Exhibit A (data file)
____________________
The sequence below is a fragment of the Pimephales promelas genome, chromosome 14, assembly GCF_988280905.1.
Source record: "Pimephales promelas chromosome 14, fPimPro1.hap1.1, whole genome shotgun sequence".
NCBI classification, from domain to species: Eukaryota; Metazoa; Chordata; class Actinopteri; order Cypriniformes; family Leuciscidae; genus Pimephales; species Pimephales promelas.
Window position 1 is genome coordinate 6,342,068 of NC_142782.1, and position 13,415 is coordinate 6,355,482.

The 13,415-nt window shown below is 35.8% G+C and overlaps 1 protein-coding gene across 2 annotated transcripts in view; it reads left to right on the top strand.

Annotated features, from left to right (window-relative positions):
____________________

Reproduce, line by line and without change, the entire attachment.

The sequence below is a fragment of the Pimephales promelas genome, chromosome 14, assembly GCF_988280905.1.
Source record: "Pimephales promelas chromosome 14, fPimPro1.hap1.1, whole genome shotgun sequence".
NCBI classification, from domain to species: Eukaryota; Metazoa; Chordata; class Actinopteri; order Cypriniformes; family Leuciscidae; genus Pimephales; species Pimephales promelas.
Window position 1 is genome coordinate 6,342,068 of NC_142782.1, and position 13,415 is coordinate 6,355,482.

The 13,415-nt window shown below is 35.8% G+C and overlaps 1 protein-coding gene across 2 annotated transcripts in view; it reads left to right on the top strand.

Annotated features, from left to right (window-relative positions):